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Other Dental Conditions

           Tooth decay or caries, as seen in man, may occur but is relatively rare in the dog and cat.  Cats, however, are prone to developing a different type of cavity, known as a resorption lesion.  These resorption lesions, also called cervical line lesions (CLL), are the most common dental disease of domestic cats.  Studies show that about 28 percent of domestic cats that veterinarians examine have CLL.  Because these poorly understood lesions often begin beneath the gumline, owners usually are unaware that there is a problem until the tooth is seriously damaged.  Red, inflamed gums around an affected tooth, and pain are early signs that can be noticed by the pet owner.  These lesions require immediate veterinary care.

           Dental fractures are very common in the dog, and dental treatment is mandatory if pulp exposure has occurred.  The exposed pulp is not only very painful, but also becomes necrotic; the formation of a periapical granuloma or "tooth abscess" is also possible.  Endodontic treatment (commonly referred to as root canal treatment) is now routinely performed.  Subsequent to endodontic treatment, the root canal opening is filled with a dental sealant.  Crown restoration, for which various techniques exist, is also available.  In selected cases, other methods of fixed prosthodontics, such as a bridge, may also be considered.  Most veterinarians do not offer this service, but are happy to refer selected cases to referral centers.


           In the field of orthodontics, attention is paid to the manner in which the teeth are arranged relative to one another (so-called "bite problems"). In evaluating a dog's bite, it is important examine all the teeth. Malpositioned teeth may be the result of teething problems and are not necessarily of genetic origin.  On the other hand, evaluation of all the teeth may reveal that the bony structure supporting the teeth is abnormal, which is indeed hereditary.  As many of these conditions may have a hereditary background, genetic counseling is always offered; it is often recommended that the animal be rendered incapable of reproduction.  Corrective orthodontic treatment is restricted to conditions that obviously cause pain and discomfort to the patient.  Both fixed and removable appliances, similar to those used in humans, have been used in animals with good results.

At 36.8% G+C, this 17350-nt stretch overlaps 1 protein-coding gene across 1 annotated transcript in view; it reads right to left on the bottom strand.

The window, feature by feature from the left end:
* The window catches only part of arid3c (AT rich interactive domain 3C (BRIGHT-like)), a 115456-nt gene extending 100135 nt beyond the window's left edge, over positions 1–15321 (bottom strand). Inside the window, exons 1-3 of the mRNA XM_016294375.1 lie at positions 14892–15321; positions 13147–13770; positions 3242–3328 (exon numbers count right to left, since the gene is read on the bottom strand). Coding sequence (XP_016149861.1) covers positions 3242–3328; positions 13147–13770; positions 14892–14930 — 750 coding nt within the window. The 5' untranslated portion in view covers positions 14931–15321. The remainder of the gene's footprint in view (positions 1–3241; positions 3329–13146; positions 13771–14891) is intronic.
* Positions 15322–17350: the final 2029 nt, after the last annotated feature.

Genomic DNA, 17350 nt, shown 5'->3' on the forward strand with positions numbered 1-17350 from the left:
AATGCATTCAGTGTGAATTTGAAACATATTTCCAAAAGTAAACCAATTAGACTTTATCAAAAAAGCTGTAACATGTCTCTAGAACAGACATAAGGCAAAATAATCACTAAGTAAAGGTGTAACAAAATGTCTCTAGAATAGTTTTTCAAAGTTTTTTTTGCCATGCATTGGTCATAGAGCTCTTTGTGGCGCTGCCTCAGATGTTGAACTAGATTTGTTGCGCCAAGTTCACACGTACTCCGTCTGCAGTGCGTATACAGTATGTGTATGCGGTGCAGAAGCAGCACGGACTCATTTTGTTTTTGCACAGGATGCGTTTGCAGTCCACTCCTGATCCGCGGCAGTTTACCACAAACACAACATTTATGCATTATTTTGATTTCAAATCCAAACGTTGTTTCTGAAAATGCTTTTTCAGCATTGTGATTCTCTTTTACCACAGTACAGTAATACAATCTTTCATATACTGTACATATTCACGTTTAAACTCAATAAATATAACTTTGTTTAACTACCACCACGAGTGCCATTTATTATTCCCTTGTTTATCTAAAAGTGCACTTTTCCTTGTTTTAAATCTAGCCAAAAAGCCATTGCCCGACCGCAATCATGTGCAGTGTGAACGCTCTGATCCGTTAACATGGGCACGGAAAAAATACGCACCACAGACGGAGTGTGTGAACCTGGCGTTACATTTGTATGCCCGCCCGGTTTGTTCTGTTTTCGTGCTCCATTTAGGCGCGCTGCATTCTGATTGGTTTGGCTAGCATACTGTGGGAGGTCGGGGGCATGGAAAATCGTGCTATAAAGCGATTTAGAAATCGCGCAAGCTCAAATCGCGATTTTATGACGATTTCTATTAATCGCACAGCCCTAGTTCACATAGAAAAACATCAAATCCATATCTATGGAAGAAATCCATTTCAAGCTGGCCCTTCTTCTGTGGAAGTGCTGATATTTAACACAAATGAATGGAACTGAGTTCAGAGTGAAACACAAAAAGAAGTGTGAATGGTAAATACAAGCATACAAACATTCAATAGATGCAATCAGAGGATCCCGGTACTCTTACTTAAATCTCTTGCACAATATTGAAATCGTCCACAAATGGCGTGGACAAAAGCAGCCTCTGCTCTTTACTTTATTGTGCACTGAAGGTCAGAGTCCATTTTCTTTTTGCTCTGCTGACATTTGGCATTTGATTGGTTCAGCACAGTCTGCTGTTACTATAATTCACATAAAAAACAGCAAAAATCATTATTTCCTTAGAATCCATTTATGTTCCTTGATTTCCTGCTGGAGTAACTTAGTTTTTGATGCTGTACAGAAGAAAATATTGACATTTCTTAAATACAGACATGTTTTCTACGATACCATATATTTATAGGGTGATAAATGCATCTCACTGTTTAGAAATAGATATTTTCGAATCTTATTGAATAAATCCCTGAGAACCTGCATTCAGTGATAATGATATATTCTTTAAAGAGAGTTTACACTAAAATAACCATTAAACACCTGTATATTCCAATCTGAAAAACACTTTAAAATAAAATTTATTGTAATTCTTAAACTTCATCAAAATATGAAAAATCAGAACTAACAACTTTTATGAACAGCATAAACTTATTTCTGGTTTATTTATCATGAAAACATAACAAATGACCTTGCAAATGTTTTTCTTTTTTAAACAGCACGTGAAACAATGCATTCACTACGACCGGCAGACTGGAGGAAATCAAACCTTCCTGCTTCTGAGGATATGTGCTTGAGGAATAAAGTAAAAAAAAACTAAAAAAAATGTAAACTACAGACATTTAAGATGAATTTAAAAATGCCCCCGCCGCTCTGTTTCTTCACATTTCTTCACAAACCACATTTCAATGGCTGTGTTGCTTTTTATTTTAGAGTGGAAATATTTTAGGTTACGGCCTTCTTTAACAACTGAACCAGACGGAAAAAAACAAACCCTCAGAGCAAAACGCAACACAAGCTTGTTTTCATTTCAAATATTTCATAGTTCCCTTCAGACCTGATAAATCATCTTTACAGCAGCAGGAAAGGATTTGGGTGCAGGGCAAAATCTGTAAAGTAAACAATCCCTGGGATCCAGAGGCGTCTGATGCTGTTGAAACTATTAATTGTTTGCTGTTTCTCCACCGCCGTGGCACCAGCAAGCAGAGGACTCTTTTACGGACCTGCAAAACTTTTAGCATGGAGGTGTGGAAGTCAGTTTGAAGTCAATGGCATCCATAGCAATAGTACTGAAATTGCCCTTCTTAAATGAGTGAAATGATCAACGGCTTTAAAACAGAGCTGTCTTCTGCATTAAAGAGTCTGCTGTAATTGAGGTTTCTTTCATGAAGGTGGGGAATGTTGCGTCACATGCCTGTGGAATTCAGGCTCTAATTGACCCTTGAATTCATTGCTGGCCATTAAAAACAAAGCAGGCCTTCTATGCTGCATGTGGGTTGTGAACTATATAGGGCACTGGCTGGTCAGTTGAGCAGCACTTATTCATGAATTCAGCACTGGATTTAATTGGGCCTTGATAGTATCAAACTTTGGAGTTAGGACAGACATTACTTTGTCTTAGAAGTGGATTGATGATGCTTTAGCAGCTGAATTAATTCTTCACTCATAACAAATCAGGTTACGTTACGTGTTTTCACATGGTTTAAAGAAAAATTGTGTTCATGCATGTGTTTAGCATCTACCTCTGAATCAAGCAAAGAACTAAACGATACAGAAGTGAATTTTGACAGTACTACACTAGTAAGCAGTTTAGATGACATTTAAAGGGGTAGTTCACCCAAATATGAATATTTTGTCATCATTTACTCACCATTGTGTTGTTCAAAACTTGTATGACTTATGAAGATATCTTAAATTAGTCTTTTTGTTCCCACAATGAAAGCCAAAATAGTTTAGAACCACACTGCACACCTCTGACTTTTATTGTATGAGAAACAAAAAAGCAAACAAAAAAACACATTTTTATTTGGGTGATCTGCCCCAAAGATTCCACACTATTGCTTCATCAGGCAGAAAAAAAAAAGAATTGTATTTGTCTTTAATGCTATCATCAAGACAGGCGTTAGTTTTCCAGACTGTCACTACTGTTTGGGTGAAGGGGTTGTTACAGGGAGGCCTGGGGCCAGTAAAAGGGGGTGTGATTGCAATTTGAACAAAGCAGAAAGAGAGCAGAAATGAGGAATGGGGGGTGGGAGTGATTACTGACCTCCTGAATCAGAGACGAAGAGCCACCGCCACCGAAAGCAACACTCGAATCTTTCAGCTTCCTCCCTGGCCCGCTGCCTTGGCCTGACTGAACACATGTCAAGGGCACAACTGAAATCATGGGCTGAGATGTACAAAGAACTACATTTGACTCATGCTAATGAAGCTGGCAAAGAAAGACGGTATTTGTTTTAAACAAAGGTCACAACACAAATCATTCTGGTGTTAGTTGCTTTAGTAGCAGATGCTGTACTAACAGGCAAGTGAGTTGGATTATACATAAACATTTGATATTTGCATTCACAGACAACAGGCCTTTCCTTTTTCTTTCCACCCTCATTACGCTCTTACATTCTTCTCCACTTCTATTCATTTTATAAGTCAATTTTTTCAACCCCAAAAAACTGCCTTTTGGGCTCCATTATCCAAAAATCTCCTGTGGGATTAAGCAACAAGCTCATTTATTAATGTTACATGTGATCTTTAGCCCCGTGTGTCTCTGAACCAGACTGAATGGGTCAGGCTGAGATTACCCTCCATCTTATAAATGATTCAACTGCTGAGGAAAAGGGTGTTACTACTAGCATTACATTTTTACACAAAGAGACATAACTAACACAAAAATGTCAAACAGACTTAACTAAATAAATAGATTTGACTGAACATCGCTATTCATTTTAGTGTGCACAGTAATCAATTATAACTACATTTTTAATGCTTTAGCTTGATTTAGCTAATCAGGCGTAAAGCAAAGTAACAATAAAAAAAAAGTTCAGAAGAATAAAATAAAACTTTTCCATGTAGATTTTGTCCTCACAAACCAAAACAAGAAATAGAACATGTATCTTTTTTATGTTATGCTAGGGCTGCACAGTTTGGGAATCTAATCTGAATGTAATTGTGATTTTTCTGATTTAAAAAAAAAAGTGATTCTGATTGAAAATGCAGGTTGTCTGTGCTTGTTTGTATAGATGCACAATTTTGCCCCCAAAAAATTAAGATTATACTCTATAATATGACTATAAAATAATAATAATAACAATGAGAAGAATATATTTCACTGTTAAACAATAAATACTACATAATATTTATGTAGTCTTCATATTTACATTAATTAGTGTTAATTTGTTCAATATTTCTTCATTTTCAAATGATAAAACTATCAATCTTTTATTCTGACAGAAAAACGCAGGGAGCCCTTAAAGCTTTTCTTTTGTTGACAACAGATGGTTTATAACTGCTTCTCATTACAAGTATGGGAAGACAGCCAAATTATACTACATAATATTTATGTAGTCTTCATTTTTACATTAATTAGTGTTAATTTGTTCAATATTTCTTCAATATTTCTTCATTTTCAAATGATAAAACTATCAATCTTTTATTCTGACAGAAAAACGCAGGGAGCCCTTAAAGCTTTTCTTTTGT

Oral surgery in pets includes extractions, jaw fracture repair and oral tumor management.  Unfortunately not all teeth can be saved and extraction is often the treatment of choice.  Extraction techniques have been refined in order to minimize the pain and discomfort.  Prevention however, remains better than cure. Trauma in dogs and cats is common and jaw fractures occur relatively frequently. The management of jaw fractures is an important aspect of oral surgery.  New techniques for fracture repair have been designed and existing techniques modified to minimize damage to teeth and ensure a rapid return to normal function.

           Tumor cases account for another important group of oral surgery patients. Tumors of the mouth and throat are common in the dog but occur less frequently in the cat. Oral tumors frequently go unnoticed by the pets' owners until the tumor reaches a fairly advanced stage of development, making it more difficult to treat successfully. A variety of lesions may occur, including benign and malignant conditions.  Non-cancerous masses and swellings such as gingival hyperplasia and infectious conditions may be confused with oral tumors.  Conversely, oral malignancies may present as non-healing, ulcerated sores instead of "typical" prominent masses.  Early recognition of suspicious swellings or persistent sores is critical and, when evident, should be brought to the attention of the veterinarian.  Recently developed surgical techniques for removing oral tumors and radiotherapy are now available. These techniques often give excellent results, both in terms of cosmetic appearance and prognosis, provided they are applied at an early stage.